Newspaper article The Florida Times Union

Panel: Clay Social Services Lag

Newspaper article The Florida Times Union

Panel: Clay Social Services Lag

Article excerpt

Public services in Clay County have failed to keep up with the

growing needs of the poor, the elderly and increasing numbers of

abused and neglected children.

So says the Clay County Health and Human Services Advisory

Council, which was created by the County Commission in 1993 to

study the overall scope of social services needs in the county.

The council's latest recommendations, which will be presented

to the County Commission for discussion on June 25, include:

Research the benefits of children's services councils

established in other counties to see if a similar entity could

be beneficial in Clay County.

Explore funding sources to facilitate more adequate mental

health and substance abuse services.

Improve public transportation.

Ban billboard advertising of tobacco products to avoid "undue

and influential advertising that can ultimately only harm them

[children]."

Regarding children's services councils, the advisory council's

1995-96 report states: "The county is growing rapidly and does

not appear financially equipped to address growing social

services needs for children and families. Primary prevention

programs are a top priority."

Lauri Price, a member of the advisory council's behavioral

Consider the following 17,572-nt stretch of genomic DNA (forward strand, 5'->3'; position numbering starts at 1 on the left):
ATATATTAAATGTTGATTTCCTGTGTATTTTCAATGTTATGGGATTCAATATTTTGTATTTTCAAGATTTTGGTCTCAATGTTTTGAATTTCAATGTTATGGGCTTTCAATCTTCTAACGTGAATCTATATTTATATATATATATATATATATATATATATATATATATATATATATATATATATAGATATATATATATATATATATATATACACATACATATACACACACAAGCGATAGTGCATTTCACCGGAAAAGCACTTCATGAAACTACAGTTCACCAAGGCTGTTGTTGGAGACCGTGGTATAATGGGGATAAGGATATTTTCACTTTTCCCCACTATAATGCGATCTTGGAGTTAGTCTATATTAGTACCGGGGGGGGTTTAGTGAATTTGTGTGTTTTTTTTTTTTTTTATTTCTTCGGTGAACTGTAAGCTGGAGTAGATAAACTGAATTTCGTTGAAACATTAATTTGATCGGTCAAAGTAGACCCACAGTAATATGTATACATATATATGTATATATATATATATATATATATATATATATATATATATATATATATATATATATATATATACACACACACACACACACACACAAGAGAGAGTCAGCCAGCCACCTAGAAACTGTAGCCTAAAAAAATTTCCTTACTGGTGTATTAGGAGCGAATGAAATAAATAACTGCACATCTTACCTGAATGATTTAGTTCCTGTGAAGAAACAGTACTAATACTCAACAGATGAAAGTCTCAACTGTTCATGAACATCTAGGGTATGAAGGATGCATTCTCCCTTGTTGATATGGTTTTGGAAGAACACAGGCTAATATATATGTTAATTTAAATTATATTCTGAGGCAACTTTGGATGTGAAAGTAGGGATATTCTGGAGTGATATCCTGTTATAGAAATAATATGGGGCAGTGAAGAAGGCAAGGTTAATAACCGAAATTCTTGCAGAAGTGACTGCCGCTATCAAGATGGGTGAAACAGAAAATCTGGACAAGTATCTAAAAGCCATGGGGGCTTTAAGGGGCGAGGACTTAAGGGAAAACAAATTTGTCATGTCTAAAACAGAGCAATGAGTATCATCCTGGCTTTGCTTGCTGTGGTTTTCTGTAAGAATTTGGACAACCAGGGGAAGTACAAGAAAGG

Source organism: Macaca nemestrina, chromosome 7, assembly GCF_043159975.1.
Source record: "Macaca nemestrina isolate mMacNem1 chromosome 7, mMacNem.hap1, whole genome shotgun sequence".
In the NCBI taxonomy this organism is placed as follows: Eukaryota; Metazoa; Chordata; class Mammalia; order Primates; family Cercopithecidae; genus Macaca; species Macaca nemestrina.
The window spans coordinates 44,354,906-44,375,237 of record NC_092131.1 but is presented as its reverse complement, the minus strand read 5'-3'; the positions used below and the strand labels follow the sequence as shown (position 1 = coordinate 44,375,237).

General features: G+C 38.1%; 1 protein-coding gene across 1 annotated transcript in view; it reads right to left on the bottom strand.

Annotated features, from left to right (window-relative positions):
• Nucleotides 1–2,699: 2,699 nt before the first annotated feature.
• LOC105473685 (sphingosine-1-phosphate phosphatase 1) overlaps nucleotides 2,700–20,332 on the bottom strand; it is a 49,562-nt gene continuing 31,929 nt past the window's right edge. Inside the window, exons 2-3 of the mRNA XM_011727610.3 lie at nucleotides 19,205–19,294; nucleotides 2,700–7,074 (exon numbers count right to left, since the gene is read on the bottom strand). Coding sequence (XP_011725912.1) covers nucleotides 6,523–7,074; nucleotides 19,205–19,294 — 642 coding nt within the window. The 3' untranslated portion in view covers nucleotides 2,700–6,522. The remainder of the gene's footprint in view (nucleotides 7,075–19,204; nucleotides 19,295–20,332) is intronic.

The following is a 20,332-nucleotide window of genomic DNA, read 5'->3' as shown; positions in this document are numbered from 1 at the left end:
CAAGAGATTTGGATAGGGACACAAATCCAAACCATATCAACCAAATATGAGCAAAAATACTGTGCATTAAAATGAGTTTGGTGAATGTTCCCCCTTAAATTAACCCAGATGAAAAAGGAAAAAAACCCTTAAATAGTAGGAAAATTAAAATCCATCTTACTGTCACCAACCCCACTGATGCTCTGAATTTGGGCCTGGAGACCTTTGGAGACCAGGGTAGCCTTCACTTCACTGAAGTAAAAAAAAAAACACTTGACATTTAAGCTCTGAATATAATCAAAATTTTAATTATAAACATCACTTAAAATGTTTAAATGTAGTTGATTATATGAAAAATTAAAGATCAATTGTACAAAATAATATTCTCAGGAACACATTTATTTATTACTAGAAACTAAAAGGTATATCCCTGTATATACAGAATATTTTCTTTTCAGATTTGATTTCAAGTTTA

health subcommittee, said a children's services agency could

serve an important role in providing helpful services to the

county's youth.

"It could be a centralized focal point for integrated services

for kids," said Price, who works at the Clay County Behavioral

Health Center.

The advisory group has not taken a formal vote on whether such

a commission should be established, however, only that the

subject should be studied.

"We don't have a body of evidence that I would feel comfortable

with saying we need a children's council," said Robert Grant,

former chairman of the advisory panel and an executive with Blue

Cross and Blue Shield in Jacksonville.

Still, the commission will meet in a workshop later this month

to discuss children's issues, including the results of a recent

survey that listed 16 specific benefits derived from children's

services councils in other counties.

According to the survey, benefits to children's councils included:

Knowledge of the community enables the councils to identify

resources and respond to needs rapidly.

The ability to develop more efficient programs by knowing where

duplication is occurring and where collaboration can improve the

services delivery system. …

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